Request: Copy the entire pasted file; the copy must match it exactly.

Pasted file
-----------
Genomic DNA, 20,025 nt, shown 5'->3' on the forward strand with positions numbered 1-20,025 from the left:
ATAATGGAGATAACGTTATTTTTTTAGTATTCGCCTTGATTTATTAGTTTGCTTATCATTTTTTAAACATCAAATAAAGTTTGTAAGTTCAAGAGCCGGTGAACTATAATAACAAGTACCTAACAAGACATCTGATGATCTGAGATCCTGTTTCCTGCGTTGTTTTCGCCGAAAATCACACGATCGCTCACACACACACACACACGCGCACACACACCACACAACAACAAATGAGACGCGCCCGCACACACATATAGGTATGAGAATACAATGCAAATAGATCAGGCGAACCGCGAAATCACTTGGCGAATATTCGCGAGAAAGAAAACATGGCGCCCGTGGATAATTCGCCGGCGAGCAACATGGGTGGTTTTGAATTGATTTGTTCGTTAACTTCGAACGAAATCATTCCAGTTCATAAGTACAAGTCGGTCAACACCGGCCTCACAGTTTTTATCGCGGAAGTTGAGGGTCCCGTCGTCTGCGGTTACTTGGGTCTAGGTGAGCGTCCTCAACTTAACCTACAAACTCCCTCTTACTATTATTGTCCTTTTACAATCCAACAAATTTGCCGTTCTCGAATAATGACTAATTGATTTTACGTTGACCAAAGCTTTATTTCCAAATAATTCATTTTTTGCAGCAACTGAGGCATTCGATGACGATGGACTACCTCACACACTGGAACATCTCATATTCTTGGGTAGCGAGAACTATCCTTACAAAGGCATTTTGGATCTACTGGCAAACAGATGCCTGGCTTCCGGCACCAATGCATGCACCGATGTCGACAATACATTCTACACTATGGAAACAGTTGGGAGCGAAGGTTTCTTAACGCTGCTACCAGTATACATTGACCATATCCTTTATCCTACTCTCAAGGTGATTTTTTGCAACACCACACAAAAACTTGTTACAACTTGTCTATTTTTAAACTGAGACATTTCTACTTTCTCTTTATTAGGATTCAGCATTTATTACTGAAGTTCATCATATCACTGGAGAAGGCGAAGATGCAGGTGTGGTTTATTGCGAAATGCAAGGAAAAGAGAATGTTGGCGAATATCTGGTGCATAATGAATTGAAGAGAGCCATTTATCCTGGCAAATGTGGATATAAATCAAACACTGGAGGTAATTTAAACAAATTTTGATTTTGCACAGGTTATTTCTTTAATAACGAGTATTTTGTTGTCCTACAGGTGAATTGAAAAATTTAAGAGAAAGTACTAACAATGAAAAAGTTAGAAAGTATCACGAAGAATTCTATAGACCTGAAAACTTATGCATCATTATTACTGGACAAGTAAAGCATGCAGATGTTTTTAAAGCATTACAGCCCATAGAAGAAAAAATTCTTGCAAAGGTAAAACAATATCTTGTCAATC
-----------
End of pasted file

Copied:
Genomic DNA, 20,025 nt, shown 5'->3' on the forward strand with positions numbered 1-20,025 from the left:
ATAATGGAGATAACGTTATTTTTTTAGTATTCGCCTTGATTTATTAGTTTGCTTATCATTTTTTAAACATCAAATAAAGTTTGTAAGTTCAAGAGCCGGTGAACTATAATAACAAGTACCTAACAAGACATCTGATGATCTGAGATCCTGTTTCCTGCGTTGTTTTCGCCGAAAATCACACGATCGCTCACACACACACACACACGCGCACACACACCACACAACAACAAATGAGACGCGCCCGCACACACATATAGGTATGAGAATACAATGCAAATAGATCAGGCGAACCGCGAAATCACTTGGCGAATATTCGCGAGAAAGAAAACATGGCGCCCGTGGATAATTCGCCGGCGAGCAACATGGGTGGTTTTGAATTGATTTGTTCGTTAACTTCGAACGAAATCATTCCAGTTCATAAGTACAAGTCGGTCAACACCGGCCTCACAGTTTTTATCGCGGAAGTTGAGGGTCCCGTCGTCTGCGGTTACTTGGGTCTAGGTGAGCGTCCTCAACTTAACCTACAAACTCCCTCTTACTATTATTGTCCTTTTACAATCCAACAAATTTGCCGTTCTCGAATAATGACTAATTGATTTTACGTTGACCAAAGCTTTATTTCCAAATAATTCATTTTTTGCAGCAACTGAGGCATTCGATGACGATGGACTACCTCACACACTGGAACATCTCATATTCTTGGGTAGCGAGAACTATCCTTACAAAGGCATTTTGGATCTACTGGCAAACAGATGCCTGGCTTCCGGCACCAATGCATGCACCGATGTCGACAATACATTCTACACTATGGAAACAGTTGGGAGCGAAGGTTTCTTAACGCTGCTACCAGTATACATTGACCATATCCTTTATCCTACTCTCAAGGTGATTTTTTGCAACACCACACAAAAACTTGTTACAACTTGTCTATTTTTAAACTGAGACATTTCTACTTTCTCTTTATTAGGATTCAGCATTTATTACTGAAGTTCATCATATCACTGGAGAAGGCGAAGATGCAGGTGTGGTTTATTGCGAAATGCAAGGAAAAGAGAATGTTGGCGAATATCTGGTGCATAATGAATTGAAGAGAGCCATTTATCCTGGCAAATGTGGATATAAATCAAACACTGGAGGTAATTTAAACAAATTTTGATTTTGCACAGGTTATTTCTTTAATAACGAGTATTTTGTTGTCCTACAGGTGAATTGAAAAATTTAAGAGAAAGTACTAACAATGAAAAAGTTAGAAAGTATCACGAAGAATTCTATAGACCTGAAAACTTATGCATCATTATTACTGGACAAGTAAAGCATGCAGATGTTTTTAAAGCATTACAGCCCATAGAAGAAAAAATTCTTGCAAAGGTAAAACAATATCTTGTCAATC